Dr. Sun said health care workers often get specially fitted for N95 masks, and the one-size-fits-all approach of retailers is troubling. So is the lack of guidance for proper use.
May 25, 2021, 6:03 a.m. ET
“Inside out, upside down, probably even less people know how to take masks off properly without contamination. This also applies to these devices,” said Dr. Sun, who added that sporting doomsday gear may have unintended psychological consequences. “Will the general public really accept these? Now, even for regular masks, there is a lot of debate.”
“People double-take, but I think Canada is very polite so nobody stares too long,” said Mr. Al-Qasi, who wears the BioVyzr around downtown Toronto, where the company is based.
Raina MacIntyre, the head of the Kirby Institute’s biosecurity research program at the University of New South Wales and the lead author on a recent face mask review, warns that if these masks don’t “provide a perfect seal on all contact surfaces, unfiltered air will flow preferentially through the gaps. HEPA filters are good for filtering pathogens, but these devices need to be tested for fit and filtration.”
She added: “The reason for needing a perfect seal is to force the air through the filter.”
Real efficacy, she said, means approval by the F.D.A. and the National Institute for Occupational Safety and Health, the agency that regulates this form of powered air respirator. “The virus is present in aerosols, so such a device will not be protective.”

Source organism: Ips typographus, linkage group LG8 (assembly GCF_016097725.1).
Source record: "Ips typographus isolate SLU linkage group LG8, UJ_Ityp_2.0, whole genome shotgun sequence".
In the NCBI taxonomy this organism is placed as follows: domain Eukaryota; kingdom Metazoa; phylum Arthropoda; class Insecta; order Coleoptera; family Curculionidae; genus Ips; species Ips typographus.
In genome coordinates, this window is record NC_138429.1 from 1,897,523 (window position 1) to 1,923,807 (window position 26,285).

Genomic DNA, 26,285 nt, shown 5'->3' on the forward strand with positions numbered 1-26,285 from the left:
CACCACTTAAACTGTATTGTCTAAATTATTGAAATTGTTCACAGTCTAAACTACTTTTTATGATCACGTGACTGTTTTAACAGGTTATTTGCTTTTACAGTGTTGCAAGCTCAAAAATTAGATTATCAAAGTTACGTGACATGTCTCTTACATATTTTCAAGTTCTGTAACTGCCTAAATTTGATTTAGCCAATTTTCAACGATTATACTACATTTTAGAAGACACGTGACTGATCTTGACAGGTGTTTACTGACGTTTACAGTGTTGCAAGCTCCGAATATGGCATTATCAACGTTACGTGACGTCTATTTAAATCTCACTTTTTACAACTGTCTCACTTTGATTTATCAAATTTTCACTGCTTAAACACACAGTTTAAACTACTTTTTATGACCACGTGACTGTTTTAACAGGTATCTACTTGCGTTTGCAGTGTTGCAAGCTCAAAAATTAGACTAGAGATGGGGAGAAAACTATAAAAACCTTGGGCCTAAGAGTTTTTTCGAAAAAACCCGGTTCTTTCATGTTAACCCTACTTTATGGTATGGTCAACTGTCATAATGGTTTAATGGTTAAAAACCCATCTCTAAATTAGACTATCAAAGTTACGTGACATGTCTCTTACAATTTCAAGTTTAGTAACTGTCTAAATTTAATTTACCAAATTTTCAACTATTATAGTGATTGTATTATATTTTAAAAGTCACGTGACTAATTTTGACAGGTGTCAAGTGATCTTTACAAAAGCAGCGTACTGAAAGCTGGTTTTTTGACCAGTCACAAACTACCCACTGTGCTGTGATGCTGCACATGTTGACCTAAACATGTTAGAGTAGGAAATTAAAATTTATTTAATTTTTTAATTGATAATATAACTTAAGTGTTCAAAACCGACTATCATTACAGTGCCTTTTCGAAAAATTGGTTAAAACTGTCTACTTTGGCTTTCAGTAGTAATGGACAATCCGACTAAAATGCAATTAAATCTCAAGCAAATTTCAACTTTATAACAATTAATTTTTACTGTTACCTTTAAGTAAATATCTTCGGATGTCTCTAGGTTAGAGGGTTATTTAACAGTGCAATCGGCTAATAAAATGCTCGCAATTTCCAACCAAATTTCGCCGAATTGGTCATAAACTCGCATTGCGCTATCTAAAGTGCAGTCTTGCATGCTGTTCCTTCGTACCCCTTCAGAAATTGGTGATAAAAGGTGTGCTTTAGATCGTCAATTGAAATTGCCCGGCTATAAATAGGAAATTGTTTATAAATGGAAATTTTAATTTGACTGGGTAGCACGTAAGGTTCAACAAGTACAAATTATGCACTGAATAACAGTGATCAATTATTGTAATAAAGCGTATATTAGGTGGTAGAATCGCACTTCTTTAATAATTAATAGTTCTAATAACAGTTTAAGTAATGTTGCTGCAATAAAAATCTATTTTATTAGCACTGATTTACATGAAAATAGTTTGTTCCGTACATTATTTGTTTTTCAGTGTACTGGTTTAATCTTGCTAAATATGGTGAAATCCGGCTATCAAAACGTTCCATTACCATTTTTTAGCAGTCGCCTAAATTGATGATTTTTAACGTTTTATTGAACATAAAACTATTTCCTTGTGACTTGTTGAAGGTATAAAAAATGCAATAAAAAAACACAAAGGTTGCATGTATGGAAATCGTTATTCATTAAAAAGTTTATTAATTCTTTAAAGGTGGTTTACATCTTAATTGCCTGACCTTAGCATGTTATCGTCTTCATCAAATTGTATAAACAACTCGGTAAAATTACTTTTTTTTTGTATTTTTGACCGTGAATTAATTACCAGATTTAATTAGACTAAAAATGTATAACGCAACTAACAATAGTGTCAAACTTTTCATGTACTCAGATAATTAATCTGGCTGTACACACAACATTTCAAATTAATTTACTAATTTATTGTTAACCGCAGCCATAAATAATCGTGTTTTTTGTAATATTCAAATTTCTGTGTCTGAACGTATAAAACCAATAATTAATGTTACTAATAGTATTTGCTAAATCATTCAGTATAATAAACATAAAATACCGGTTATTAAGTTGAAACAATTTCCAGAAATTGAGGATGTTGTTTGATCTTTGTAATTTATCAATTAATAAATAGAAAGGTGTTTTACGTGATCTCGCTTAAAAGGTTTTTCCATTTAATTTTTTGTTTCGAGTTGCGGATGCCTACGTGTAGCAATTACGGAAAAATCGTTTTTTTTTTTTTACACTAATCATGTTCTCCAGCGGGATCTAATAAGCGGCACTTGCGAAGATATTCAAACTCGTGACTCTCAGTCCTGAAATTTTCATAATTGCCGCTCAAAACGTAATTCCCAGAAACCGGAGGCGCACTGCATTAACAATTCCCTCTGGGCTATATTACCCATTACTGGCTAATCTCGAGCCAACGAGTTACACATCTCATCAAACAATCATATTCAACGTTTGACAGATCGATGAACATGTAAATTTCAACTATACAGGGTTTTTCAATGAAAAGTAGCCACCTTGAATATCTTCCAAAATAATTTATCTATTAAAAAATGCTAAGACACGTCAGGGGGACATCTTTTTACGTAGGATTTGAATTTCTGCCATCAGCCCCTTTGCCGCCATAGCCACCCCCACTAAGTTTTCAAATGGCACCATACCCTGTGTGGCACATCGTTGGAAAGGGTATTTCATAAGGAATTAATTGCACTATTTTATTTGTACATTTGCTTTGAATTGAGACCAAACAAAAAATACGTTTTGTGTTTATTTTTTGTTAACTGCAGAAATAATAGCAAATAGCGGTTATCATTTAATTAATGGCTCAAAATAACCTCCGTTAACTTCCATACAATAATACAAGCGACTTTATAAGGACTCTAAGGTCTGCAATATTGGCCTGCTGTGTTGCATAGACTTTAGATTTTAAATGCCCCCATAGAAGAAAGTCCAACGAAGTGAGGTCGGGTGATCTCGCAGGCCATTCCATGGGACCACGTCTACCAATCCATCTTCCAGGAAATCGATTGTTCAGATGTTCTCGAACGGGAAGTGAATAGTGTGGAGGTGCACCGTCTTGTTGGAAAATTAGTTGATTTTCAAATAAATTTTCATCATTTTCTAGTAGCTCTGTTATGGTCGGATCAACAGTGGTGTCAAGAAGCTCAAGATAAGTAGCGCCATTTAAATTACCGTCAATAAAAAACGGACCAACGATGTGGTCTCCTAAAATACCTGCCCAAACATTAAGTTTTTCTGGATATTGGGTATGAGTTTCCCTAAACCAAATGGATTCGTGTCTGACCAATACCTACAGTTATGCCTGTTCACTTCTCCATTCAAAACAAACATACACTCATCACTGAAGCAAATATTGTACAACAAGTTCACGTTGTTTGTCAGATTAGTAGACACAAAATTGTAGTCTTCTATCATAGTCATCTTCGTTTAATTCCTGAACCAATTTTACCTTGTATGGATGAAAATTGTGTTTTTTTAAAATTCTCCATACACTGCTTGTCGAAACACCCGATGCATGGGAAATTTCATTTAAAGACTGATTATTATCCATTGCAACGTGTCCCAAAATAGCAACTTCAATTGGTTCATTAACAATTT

The makers of the iSphere and the Air say they have no plans to test with either agency. Mr. Al-Qaysi said BioVyzr’s first model was not approved by an outside body, but that the company is “working to make sure future models are NIOSH approved.”
Yena Young, a creator of the iSphere who goes by the alter ego “Ms. Bubble,” calls her work more art than innovation. “iSphere has no medical evidence and we do not think that it is better than N95 masks,” she said. “But surely it opens up discussions about our perspectives, confusion from the lack of scientific knowledge, misunderstanding in greeting gestures, fear about covering faces, fear of others, the need of a transparent identity.”
David R. Hall, the chairman of Microclimate, which makes the Air, said the company is “still doing tests to verify our thesis that sealing at the neck is better than on the face.”
“The question of mask efficacy is a difficult one and very much dependent on the mask design and materials,” said Martin Fischer, a Duke University chemist. “I am not aware of any studies comparing HEPA-filtration masks and conventional cloth masks.”
While masks play a role in communication and expression, eye-popping products create false security, said Dr. Sun, who emphasizes continued need for affordable P.P.E., distancing and basic hygiene.
“A simple cloth covering, surgical or cloth mask, will be more than adequate for most people,” said Peter Chin-Hong, an infectious disease specialist at the University of California, San Francisco.
Beyond wild stares, futuristic masks “offer no further advantage,” he said. “There is absolutely no peer-reviewed literature or regulatory organization who has rigorously reviewed these data and certified it for occupational P.P.E.”
There is also new evidence that plastic coverings may not be as good as advertised. In late September, Japanese researchers reported that face masks provide effective protection and that nonwoven fabric masks block the most droplets from a cough. Plastic face shields are not very effective at protecting others, they found; they may protect a wearer against droplets from others, but not the other way around.
Dr. Chin-Hong, who calls the new wave of designs exciting but unproven, said the focus should be “getting folks to wear any facial covering that provides a good fit and are comfortable rather than fussing about new devices.”